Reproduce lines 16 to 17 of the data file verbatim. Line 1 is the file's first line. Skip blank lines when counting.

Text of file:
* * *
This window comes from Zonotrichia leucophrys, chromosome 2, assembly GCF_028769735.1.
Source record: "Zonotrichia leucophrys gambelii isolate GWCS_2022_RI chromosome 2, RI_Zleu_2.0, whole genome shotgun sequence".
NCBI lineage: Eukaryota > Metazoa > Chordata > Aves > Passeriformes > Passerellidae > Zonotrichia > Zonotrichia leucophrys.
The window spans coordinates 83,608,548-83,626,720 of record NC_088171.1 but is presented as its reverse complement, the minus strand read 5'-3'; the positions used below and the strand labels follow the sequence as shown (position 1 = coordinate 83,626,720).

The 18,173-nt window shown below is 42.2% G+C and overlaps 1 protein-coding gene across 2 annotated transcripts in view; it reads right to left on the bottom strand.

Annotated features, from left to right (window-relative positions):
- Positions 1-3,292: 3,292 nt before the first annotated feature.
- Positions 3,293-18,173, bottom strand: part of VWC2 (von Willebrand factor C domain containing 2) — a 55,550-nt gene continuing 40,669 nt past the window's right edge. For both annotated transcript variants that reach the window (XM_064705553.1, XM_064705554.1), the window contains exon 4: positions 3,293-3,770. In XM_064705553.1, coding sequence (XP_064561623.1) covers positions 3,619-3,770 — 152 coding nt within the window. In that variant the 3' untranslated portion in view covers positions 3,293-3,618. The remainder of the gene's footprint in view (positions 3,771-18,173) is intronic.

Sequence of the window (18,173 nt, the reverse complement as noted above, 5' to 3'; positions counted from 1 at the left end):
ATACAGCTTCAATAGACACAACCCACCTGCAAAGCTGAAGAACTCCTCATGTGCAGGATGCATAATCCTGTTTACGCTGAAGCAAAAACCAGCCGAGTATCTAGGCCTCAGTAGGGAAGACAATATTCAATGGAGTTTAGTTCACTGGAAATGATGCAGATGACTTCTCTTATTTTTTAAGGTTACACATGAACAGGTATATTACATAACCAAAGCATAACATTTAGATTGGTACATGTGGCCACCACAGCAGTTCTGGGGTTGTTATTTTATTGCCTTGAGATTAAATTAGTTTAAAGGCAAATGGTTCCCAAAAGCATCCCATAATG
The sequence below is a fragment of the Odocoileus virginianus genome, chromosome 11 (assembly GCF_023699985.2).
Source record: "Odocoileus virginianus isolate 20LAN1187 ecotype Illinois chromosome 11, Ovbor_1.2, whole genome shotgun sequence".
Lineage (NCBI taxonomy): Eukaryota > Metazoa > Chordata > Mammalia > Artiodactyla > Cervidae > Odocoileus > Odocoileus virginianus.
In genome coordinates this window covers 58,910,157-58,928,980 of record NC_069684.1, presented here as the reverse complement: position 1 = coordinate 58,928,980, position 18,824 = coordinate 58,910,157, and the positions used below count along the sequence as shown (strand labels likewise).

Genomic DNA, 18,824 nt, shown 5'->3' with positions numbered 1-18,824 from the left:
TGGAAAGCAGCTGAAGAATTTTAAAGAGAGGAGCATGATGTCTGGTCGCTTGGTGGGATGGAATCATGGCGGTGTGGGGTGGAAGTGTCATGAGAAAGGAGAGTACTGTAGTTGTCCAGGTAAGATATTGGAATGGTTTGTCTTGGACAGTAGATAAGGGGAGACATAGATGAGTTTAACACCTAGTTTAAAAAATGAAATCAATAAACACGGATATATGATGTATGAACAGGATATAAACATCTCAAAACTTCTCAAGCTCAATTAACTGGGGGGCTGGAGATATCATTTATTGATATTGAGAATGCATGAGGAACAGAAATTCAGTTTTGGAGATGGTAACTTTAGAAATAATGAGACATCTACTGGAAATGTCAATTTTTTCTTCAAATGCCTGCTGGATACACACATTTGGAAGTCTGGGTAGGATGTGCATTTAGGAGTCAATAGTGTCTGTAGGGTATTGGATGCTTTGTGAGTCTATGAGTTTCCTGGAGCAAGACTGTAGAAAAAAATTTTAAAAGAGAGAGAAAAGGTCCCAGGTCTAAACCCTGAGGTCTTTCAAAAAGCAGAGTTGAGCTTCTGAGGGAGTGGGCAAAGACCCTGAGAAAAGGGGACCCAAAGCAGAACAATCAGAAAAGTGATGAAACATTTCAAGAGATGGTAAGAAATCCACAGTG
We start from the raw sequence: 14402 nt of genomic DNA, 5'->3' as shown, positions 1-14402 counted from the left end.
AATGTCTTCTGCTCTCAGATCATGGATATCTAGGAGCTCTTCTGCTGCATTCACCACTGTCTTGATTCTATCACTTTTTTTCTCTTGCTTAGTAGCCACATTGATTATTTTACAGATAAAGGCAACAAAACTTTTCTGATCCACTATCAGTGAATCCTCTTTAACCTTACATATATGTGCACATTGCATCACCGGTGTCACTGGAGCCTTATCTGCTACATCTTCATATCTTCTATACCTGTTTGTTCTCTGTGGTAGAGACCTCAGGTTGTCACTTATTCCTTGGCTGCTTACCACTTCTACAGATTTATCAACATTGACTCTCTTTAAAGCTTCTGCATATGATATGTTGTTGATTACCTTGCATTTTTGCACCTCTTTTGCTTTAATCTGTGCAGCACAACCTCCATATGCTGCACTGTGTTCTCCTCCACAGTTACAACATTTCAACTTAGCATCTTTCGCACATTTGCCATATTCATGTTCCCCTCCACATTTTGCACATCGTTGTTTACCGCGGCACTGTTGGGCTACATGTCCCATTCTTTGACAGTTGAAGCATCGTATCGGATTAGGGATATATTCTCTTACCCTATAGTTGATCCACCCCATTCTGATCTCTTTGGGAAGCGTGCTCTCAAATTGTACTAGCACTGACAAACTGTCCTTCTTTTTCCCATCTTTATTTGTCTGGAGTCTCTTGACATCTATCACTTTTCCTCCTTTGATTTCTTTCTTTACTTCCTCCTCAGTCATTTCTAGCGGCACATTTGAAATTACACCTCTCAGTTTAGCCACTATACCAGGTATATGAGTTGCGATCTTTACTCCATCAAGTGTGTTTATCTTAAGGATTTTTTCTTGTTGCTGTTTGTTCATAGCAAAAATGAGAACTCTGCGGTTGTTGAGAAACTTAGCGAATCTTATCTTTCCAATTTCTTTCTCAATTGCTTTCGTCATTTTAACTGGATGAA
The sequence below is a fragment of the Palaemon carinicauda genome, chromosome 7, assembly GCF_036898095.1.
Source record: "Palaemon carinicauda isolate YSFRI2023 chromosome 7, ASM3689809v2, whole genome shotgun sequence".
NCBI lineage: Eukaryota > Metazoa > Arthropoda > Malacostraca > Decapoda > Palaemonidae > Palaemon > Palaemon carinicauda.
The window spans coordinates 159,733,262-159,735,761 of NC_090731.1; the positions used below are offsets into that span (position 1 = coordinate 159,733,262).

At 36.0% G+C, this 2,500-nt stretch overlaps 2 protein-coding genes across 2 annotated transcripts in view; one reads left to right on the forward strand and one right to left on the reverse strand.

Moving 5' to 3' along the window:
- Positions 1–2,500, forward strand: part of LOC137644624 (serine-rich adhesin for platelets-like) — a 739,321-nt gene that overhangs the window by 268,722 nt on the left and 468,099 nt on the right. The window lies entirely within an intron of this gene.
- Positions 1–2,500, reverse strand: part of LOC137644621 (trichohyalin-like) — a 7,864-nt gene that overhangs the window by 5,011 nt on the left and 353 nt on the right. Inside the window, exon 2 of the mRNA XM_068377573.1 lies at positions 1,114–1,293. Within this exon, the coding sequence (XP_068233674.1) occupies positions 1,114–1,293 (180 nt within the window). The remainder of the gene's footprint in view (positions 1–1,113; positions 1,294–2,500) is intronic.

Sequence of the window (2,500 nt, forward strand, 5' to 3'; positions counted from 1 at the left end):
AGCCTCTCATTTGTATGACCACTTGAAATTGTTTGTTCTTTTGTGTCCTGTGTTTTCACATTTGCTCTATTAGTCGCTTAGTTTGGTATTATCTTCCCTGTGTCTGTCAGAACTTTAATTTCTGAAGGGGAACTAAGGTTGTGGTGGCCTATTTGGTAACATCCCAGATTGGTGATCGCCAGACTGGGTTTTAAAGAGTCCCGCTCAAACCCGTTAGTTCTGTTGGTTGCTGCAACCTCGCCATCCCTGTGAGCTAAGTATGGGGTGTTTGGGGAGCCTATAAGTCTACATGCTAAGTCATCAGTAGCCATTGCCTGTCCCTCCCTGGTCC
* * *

TGGAAAGCAGCTGAAGAATTTTAAAGAGAGGAGCATGATGTCTGGTCGCTTGGTGGGATGGAATCATGGCGGTGTGGGGTGGAAGTGTCATGAGAAAGGAGAGTACTGTAGTTGTCCAGGTAAGATATTGGAATGGTTTGTCTTGGACAGTAGATAAGGGGAGACATAGATGAGTTTAACACCTAGTTTAAAAAATGAAATCAATAAACACGGATATATGATGTATGAACAGGATATAAACATCTCAAAACTTCTCAAGCTCAATTAACTGGGGGGCTGGAGATATCATTTATTGATATTGAGAATGCATGAGGAACAGAAATTCAGTTTTGGAGATGGTAACTTTAGAAATAATGAGACATCTACTGGAAATGTCAATTTTTTCTTCAAATGCCTGCTGGATACACACATTTGGAAGTCTGGGTAGGATGTGCATTTAGGAGTCAATAGTGTCTGTAGGGTATTGGATGCTTTGTGAGTCTATGAGTTTCCTGGAGCAAGACTGTAGAAAAAAATTTTAAAAGAGAGAGAAAAGGTCCCAGGTCTAAACCCTGAGGTCTTTCAAAAAGCAGAGTTGAGCTTCTGAGGGAGTGGGCAAAGACCCTGAGAAAAGGGGACCCAAAGCAGAACAATCAGAAAAGTGATGAAACATTTCAAGAGATGGTAAGAAATCCACAGTG
We start from the raw sequence: 14402 nt of genomic DNA, 5'->3' as shown, positions 1-14402 counted from the left end.